You know how people say “less is more”? Well, in this case, simplifying your process will make it a lot easier for people to understand and use it – but remember, make sure all the information needed to reproduce and track the bug’s change history won’t be left out.

Stick to what’s essential:


Your data input for capturing bug tracking information needs to be as clear as possible – the user must know what each field represents and what it’s asking for just by looking at it. It’s essential that, when initially configuring the system, the people that’ll be actually using it to report bugs are consulted to make sure the whole process is clear and there are no overly complex terms that may not be easily understood by everyone in the organization.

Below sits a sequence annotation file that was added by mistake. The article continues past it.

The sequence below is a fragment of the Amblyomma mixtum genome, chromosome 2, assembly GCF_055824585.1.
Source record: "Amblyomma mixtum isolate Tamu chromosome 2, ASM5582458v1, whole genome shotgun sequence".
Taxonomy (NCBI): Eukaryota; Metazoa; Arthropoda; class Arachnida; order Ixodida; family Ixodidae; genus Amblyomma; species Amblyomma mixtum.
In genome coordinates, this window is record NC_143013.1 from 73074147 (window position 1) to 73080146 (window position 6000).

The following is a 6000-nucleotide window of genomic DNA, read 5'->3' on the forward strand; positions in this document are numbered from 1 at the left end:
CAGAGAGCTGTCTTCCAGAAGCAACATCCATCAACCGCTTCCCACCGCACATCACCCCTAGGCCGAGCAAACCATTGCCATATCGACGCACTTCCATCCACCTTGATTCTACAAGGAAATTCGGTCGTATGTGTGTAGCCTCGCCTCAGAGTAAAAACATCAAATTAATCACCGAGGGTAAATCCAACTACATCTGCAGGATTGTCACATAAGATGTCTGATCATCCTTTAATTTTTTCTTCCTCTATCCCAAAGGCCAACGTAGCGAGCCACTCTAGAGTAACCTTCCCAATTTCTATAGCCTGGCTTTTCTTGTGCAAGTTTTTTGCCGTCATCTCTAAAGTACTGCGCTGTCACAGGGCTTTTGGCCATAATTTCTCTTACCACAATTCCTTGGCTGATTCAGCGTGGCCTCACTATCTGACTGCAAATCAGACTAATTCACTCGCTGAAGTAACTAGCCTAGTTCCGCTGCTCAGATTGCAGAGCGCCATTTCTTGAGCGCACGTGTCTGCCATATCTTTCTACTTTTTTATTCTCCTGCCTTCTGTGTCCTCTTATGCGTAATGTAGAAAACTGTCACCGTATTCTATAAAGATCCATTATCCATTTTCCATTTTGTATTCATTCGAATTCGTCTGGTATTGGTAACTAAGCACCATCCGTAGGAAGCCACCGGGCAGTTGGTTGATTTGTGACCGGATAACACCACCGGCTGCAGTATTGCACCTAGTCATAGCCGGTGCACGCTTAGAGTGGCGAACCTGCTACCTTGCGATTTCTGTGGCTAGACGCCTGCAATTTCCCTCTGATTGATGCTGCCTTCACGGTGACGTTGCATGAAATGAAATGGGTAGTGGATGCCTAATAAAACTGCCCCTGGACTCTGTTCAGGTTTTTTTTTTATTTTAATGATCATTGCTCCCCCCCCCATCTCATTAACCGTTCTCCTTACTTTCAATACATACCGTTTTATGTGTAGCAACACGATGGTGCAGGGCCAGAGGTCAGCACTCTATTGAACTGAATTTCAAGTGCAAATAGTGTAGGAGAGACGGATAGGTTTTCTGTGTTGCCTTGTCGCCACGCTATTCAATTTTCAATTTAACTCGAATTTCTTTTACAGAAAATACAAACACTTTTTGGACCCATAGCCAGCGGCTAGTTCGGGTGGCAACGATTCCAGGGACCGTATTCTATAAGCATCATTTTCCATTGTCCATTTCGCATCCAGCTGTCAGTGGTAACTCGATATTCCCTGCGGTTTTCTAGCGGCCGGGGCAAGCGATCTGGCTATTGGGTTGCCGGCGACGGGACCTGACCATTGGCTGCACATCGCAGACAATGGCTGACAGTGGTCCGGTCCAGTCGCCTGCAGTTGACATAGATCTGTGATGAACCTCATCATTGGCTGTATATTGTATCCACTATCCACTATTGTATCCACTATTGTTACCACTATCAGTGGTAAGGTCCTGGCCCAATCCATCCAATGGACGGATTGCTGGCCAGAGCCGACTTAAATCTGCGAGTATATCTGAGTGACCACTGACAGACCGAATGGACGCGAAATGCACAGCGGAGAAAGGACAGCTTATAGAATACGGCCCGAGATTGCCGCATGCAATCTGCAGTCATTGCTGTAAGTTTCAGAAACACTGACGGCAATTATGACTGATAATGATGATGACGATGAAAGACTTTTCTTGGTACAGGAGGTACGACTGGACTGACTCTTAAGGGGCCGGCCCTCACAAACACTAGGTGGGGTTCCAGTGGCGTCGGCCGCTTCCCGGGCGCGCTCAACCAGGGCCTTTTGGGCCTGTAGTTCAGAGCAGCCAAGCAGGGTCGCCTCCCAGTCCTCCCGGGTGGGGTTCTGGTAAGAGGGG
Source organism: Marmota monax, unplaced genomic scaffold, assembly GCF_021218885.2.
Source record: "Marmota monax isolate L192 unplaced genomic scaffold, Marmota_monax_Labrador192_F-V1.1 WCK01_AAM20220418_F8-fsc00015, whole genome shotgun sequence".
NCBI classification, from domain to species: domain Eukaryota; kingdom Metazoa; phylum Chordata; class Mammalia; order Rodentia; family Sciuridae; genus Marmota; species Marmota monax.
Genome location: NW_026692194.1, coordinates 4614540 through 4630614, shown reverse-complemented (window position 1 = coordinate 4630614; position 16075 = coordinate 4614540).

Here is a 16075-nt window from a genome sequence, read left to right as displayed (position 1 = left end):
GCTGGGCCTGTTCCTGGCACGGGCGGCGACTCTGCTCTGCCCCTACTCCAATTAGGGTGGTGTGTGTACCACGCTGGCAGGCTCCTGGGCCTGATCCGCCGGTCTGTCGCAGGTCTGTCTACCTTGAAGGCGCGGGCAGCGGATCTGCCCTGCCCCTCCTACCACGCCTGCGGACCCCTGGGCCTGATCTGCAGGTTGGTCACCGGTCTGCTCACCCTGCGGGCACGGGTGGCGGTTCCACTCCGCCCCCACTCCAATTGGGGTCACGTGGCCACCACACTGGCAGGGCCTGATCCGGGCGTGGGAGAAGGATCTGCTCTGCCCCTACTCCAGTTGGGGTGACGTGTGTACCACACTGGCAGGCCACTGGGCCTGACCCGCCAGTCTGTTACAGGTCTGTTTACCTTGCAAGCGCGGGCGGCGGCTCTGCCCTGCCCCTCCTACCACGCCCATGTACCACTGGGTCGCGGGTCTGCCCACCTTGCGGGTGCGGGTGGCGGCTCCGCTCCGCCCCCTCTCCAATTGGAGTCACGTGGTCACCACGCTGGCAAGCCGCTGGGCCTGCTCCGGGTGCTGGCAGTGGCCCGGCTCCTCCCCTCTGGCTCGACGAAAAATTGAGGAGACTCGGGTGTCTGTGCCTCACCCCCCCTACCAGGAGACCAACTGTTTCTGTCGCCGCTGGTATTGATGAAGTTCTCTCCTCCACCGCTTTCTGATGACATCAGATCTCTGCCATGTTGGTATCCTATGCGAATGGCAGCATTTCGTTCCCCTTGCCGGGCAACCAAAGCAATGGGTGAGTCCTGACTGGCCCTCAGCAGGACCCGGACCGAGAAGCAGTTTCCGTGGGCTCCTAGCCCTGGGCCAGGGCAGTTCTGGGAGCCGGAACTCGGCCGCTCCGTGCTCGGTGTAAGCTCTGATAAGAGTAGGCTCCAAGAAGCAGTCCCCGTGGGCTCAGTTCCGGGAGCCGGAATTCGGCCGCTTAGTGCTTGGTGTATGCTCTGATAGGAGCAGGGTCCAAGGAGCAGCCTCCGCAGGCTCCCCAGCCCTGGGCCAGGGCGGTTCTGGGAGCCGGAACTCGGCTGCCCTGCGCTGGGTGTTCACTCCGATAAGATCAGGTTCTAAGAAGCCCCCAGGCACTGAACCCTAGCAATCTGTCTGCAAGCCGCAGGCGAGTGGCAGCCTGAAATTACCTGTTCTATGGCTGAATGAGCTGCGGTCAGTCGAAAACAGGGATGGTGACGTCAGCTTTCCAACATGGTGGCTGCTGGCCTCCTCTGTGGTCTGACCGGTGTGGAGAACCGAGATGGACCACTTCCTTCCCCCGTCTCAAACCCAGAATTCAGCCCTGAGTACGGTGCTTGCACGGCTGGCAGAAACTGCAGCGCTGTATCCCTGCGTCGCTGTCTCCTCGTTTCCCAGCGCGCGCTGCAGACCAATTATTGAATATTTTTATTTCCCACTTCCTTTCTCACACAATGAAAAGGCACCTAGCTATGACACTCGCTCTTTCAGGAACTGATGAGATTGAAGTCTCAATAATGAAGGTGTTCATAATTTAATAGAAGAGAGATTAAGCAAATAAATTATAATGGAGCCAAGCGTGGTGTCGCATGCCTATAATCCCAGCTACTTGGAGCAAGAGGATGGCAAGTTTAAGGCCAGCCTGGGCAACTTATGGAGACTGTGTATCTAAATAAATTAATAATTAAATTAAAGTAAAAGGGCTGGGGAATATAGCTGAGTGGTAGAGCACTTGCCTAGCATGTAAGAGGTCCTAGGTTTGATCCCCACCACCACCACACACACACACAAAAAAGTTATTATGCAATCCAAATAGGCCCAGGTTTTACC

If the essential fields are not clear enough so users can understand them, it may end up with essential data being left off. Stick to what’s essential, adding a lot of complementary fields that won’t help developers track, reproduce, test and fix the bug is a waste of time – remove them or at least make their filling optional.

Be clear:


We’ve been saying it over and over again how important it is to collect relevant, important information, so I’m pretty sure you’ve understood the need to be clear, to this point – the tool you’re using to report and track your defects will be only as good as the information people put in it.

When the information is incorrect or incomplete, the teams responsible will end up wasting their time tracking down incorrectly reported defects or searching the missing information.

Be visual:


Application and software defects may have visual components that couldn’t be described with the necessary details so, instead of burning your brain cells trying to figure out a way to put in words, use screenshots to reduce confusion. Screenshots may be just what you need to simplify your bug tracking.

Report new things: